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Please use this identifier to cite or link to this item: http://hdl.handle.net/10204/2638

Title: Potential for, and costs of, reducing greenhouse gas emissions from non-energy sources in South Africa
Authors: Taviv, R
Wise, R
Van Der Merwe, M
Winkler, H
Keywords: Greenhouse gas emissions
Energy sources
Long-term mitigation scenarios
Issue Date: Nov-2008
Publisher: CSIR
Citation: Taviv, R, Wise, R, Van Der Merwe, M and Winkler, H. 2008. Potential for, and costs of, reducing greenhouse gas emissions from non-energy sources in South Africa. Science real and relevant: 2nd CSIR Biennial Conference, CSIR International Convention Centre Pretoria, 17 & 18 November 2008, pp 10
Abstract: The South African Government commissioned a detailed study entitled Long-Term Mitigation Scenarios (LTMS). This study defined and quantified the mitigation options and associated costs available under several energy and economic futures. Following a high-level process based on the outcomes of the LTMS, Cabinet adopted a vision, strategic direction and framework for policy on climate change mitigation. Most of the studies on mitigation costs focus on the energy sector, but less is known about the costs of mitigation in non-energy sectors. This is of particular importance in many developing countries where non-energy sectors are substantial contributors to national emissions. The non-energy sectors include waste management and several forms of land use: forestry, crop agriculture, animal management. The options for mitigation were assessed and prioritized. The following six options were selected for more detailed analysis: 1) increasing afforestation; 2) shifting to low or non-till farming practices; 3) changes in livestock management to reduce emissions from enteric fermentation; 4) improvements in manure management options; 5) fire control and 6) improved waste management. A spreadsheet-based financial model was developed to analyse annual and cumulative mitigation potential and costs of the mitigation options, compared to baseline scenario costs. Only CO2 and CH4 emissions were considered. Levelised annual costs, expressed as a marginal cost of CO2-eq reduction were calculated. The results showed that fire control is the most cost-effective option per unit of avoided emission and has the highest mitigation potential. Fire control has a negative mitigation cost because of the co-benefits from reducing fire damage. Its mitigation potential is further enhanced by the concurrent process of bush encroachment, which provides a CO2 sink lasting several decades in the affected areas. Many recent studies have shown that actual levels of greenhouse gases (GHG) mitigation are far below the technical potential for existing mitigation options. The gap is caused by mitigation costs and other barriers. This study improved understanding of the mitigation potential and provided some quantitative assessment of the costs for the non-energy sector for South Africa. The study limitations were also described and areas of further research recommended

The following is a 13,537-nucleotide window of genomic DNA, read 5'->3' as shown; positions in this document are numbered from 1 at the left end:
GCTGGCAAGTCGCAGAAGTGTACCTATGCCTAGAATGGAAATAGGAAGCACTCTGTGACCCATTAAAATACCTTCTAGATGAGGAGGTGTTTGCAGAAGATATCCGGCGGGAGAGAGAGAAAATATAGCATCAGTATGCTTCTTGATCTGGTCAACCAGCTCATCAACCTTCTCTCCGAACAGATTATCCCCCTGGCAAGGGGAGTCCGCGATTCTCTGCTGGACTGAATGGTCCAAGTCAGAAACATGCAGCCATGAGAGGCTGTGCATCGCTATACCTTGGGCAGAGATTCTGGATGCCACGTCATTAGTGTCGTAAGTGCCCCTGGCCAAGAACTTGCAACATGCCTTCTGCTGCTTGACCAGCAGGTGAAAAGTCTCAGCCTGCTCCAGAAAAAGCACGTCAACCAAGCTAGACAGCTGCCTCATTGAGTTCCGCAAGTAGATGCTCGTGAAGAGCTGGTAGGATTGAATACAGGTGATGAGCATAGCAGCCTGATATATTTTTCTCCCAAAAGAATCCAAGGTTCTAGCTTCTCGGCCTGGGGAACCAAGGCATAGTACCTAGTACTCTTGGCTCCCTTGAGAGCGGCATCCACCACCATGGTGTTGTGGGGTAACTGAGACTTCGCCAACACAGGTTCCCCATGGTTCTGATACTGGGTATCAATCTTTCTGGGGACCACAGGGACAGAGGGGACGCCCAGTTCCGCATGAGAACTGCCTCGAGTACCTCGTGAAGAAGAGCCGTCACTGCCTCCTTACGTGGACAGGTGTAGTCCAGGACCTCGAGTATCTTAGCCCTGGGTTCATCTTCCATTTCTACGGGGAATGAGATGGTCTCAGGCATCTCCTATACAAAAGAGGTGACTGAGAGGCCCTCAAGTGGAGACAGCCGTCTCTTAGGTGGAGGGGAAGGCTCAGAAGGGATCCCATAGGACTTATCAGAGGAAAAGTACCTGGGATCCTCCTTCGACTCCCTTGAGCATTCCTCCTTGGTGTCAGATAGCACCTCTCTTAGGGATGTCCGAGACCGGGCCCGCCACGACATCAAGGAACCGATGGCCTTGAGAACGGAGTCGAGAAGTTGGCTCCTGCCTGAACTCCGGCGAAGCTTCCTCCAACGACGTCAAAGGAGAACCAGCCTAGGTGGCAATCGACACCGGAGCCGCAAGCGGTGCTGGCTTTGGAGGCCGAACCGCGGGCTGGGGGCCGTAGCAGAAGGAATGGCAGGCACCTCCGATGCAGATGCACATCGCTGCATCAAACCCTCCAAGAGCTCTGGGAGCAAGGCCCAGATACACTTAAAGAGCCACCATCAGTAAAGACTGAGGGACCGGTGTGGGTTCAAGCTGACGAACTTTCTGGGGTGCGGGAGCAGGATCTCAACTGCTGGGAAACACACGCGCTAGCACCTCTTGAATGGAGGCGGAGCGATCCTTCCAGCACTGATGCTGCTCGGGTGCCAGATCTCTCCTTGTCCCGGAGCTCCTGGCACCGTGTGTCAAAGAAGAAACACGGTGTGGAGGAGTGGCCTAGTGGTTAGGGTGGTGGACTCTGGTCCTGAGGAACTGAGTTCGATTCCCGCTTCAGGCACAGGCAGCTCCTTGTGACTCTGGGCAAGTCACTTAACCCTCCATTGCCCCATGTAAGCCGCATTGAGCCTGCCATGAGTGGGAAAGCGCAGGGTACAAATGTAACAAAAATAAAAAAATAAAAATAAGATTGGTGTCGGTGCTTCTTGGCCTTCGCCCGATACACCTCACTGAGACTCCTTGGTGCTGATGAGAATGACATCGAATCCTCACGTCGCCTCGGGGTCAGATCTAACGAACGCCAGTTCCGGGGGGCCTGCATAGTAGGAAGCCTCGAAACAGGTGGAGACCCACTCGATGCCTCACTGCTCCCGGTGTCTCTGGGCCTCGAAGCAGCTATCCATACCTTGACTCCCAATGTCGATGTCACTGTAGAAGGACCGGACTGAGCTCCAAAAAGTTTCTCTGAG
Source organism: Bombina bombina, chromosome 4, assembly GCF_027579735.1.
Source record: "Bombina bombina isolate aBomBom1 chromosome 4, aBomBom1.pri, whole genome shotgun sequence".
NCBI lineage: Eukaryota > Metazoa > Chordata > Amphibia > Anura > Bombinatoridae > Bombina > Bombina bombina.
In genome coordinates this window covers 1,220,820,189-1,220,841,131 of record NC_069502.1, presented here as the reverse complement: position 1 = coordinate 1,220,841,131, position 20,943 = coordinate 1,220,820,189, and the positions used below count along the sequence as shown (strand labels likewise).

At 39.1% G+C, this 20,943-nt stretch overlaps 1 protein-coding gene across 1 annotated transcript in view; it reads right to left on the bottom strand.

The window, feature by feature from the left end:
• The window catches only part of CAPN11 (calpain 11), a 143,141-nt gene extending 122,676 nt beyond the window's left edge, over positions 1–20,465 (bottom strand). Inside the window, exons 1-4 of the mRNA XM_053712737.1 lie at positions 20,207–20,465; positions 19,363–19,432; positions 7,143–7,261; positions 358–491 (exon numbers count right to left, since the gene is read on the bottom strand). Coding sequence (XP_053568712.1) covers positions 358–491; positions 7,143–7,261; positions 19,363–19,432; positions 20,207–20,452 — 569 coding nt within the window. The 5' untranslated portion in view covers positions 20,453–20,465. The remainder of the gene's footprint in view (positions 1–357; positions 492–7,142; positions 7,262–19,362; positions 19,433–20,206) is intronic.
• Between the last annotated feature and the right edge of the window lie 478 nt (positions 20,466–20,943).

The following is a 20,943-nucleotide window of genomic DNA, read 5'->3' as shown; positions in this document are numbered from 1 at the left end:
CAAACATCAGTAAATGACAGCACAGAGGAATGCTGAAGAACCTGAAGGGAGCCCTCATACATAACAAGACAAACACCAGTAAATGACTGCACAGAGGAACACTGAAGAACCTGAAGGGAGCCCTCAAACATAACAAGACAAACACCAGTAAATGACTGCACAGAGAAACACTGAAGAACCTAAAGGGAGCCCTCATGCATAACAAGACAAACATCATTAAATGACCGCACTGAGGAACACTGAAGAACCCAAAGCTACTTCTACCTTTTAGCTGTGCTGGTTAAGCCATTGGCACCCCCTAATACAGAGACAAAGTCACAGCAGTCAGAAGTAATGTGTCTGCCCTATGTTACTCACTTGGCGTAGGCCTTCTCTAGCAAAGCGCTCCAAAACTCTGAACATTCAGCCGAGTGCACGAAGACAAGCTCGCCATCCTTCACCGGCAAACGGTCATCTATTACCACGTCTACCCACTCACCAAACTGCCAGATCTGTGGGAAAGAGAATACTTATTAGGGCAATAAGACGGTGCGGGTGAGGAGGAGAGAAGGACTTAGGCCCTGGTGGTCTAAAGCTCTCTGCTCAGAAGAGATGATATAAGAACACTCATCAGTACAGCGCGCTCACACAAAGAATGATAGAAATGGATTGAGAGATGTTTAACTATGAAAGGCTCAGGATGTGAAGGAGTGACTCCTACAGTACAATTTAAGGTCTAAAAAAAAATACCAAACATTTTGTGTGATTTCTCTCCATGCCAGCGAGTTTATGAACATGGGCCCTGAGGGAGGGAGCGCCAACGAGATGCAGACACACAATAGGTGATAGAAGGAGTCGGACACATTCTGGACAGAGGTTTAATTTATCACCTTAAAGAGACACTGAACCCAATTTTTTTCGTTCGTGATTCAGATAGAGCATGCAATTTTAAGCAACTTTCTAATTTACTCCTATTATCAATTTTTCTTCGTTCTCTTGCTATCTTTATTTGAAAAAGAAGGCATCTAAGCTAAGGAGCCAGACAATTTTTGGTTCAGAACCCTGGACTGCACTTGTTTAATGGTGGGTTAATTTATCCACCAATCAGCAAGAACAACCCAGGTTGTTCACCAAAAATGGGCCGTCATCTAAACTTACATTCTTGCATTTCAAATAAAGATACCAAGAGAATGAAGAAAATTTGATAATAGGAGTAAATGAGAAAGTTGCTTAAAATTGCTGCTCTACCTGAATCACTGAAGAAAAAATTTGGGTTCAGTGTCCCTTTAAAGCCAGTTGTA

Description: Science real and relevant: 2nd CSIR Biennial Conference, CSIR International Convention Centre Pretoria, 17 & 18 November 2008
URI: http://hdl.handle.net/10204/2638
Appears in Collections:CSIR Conference 2008
General science, engineering & technology

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